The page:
Being a human organisation (part 8): Distribute power
Welcome to the penultimate part of this nine-part series on how to be a more human organisation. In previous articles, we’ve looked at how Human Organisations understand people and our social nature, the need for a shared purpose, and the importance of embracing a diversity of ideas…
Now, let’s look at one of the big ones – the importance of abandoning the tired, old hierarchies and giving power to the people.
A company shouldn’t aspire to be a castle, with a moat and a single drawbridge. A human organisation knocks down the walls and removes the moat. It is a circle, without barriers, making it as easy as possible to enter and share.
“The hierarchical approach is based on the absurd proposition that lower-level employees are unable to think beyond their own role or unit.”
Gary Hamel and Michele Zanini, Humanocracy
Innovation is dependent on the devolution of power. An analysis of 300 real-world projects since 1972 found that those led by junior managers were more likely to succeed1. IBM understands. In 2016, it invited 275,000 employees to submit ideas for exploiting the company’s work in artificial intelligence2.
In their book Humanocracy, Gary Hamel and Michele Zanini illustrate with another example from Haier, a Chinese consumer appliances business, which seeks to create zero distance between employees and customers. Haier has divided 56,000 employees into 4,000 market-facing microenterprises, each free to contract, or not, with others. This is the opposite of traditional models where functions like HR, IT, procurement, marketing and finance are monopolies.
According to Humanocracy: ‘Tan Lixia, Haier’s chief financial officer, sums up the company’s mindset to open innovation this way: “The border of the company is not important. If you can help create value for users, it shouldn’t matter whether you’re an employee or not.” That’s also the philosophy of 3M. In a typical year, nearly a third of 3M’s sales are generated by products that didn’t exist five years earlier… much of this alchemy takes place in one of 3M’s ninety labs and technical centres. These facilities host more than 100,000 customer visits annually… the ever-recurring question is “What should we do that we haven’t thought of yet?”’
Power has many forms and is assumed to lie with politicians, the wealthy, and private businesses. Power can be money, influence, share of voice, numbers, force, ideas, social norms or legislation. Founder of Citizen University, Eric Liu, believes the power that flows through networks, organisations, laws and narratives can be mapped, and that it is infinite. We just need to believe we have it. In his words: “When we act powerful, we become powerful.”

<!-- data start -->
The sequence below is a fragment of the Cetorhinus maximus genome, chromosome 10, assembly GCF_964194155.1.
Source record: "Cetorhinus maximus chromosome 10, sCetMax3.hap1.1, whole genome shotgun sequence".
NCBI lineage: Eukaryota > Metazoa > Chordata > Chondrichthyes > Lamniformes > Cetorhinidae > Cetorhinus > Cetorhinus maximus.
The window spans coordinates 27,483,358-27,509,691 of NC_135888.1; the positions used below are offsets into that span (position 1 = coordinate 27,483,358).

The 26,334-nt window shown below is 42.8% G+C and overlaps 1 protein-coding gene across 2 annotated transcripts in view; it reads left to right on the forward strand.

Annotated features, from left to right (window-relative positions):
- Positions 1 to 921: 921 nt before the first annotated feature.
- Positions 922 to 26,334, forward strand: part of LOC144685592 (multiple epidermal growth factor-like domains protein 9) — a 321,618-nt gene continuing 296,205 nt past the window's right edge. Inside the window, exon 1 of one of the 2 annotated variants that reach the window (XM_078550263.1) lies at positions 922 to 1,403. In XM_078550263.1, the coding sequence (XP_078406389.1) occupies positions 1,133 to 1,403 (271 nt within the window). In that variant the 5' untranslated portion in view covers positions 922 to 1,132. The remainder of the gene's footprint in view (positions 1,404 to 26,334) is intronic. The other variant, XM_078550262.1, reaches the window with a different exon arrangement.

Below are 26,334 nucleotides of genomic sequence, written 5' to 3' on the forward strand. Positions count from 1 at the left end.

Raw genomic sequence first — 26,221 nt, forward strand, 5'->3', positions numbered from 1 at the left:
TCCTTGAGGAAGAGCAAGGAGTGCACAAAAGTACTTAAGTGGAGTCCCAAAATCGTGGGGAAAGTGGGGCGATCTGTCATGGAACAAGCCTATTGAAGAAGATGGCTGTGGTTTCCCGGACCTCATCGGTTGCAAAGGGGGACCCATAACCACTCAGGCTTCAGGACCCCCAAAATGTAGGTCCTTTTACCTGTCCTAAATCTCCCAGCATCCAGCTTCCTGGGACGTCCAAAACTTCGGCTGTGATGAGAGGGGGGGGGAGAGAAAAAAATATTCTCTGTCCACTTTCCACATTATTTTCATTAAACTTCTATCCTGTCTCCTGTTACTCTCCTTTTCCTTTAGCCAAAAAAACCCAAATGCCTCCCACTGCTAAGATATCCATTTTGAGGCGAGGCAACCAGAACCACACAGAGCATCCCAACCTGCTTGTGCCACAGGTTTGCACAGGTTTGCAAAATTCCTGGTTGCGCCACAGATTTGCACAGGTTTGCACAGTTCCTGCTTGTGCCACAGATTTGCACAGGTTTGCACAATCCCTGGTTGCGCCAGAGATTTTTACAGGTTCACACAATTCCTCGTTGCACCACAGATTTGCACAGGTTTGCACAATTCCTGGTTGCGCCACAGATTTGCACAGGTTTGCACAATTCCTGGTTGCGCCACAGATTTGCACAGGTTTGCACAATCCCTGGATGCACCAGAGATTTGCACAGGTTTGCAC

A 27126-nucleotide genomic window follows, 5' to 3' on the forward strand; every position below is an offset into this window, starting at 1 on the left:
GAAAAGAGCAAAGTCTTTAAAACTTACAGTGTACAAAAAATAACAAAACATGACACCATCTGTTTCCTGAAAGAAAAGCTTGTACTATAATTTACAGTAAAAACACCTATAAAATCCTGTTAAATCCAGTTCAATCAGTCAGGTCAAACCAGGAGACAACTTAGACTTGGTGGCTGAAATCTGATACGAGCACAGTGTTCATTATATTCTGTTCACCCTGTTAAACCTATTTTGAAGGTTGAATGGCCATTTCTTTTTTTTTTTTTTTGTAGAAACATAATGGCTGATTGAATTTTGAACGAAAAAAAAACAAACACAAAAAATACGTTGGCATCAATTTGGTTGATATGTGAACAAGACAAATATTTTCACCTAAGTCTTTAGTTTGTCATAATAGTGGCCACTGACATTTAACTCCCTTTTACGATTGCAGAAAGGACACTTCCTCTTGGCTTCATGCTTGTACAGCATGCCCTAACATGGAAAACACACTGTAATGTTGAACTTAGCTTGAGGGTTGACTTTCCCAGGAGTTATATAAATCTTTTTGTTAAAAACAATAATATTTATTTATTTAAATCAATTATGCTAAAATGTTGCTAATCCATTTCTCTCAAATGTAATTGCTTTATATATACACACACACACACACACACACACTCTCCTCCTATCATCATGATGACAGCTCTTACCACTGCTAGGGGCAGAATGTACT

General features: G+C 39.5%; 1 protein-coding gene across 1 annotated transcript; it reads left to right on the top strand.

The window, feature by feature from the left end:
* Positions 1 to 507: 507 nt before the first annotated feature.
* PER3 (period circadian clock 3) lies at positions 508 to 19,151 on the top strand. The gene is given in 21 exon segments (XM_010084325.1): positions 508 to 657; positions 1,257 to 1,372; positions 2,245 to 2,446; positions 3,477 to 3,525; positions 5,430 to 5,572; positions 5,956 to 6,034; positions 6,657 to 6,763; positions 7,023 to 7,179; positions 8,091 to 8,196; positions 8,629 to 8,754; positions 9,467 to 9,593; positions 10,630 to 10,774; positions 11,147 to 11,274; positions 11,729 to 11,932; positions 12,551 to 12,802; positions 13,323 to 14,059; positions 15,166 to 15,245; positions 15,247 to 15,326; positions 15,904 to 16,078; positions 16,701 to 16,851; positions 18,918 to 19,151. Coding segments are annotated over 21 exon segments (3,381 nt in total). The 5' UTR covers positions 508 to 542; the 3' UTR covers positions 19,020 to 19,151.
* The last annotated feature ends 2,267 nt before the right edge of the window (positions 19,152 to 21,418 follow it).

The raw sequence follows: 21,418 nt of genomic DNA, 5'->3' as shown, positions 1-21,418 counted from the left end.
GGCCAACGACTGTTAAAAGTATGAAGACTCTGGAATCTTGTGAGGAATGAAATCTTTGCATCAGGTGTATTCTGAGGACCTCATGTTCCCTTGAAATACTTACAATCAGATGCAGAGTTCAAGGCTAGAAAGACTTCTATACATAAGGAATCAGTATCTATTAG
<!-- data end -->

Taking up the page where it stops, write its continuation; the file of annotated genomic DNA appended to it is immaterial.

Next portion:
As we’ve seen, one young girl initiating a school strike in Sweden can have a major impact on global support for climate change. Individual voices raised against sexual harassment didn’t just take down a movie mogul; together, they helped to draw a line against disrespect for women in any workplace. We create power when we act. We yield power to others when we don’t act.
Organisations believe there is too much risk in distributing power. I believe there is too much risk in failing to do so. Think again of the big banks’ collective amnesia about small customers, which led to the financial crisis of 2007/8.
And there is too much missed opportunity. It’s like a team keeping great players on the bench. Do we really think that board directors know customers better than people in call centres or operations teams in the field?
All we need to do as executive teams is make the decision to distribute power. Imagine, for example, a front-line, employee-led network that tunes into the customer voice and arranges for it to have influence at the top table. Imagine an external network of super-forecasters tuning into context and sharing signals. Imagine a young-people network engaged in live projects. Imagine managers as catalysts to distribute power rather than gatekeepers to retain it.
Rather than a triangle or pyramid, a much better geometric visual of your desired power structure is a circle or sphere, where all are welcome to share ownership. We need to consign traditional organisational hierarchy to the past.
Ready to get started?
As discussed above, this is part eight of a nine-part blog series on the characteristics of the human organisation. But you don’t have to wait for the final instalment, read all nine by downloading our report: The Human Organisation.
And if you want a chat about how to make your organisation more human, and how to future-proof your business, drop me a line at John.Drummond@CorporateCulture.co.uk
- From Rebel Ideas, by Matthew Syed
- Humanocracy, Creating Organizations as Amazing as the People Inside Them, by Gary Hamel and Michele Zanini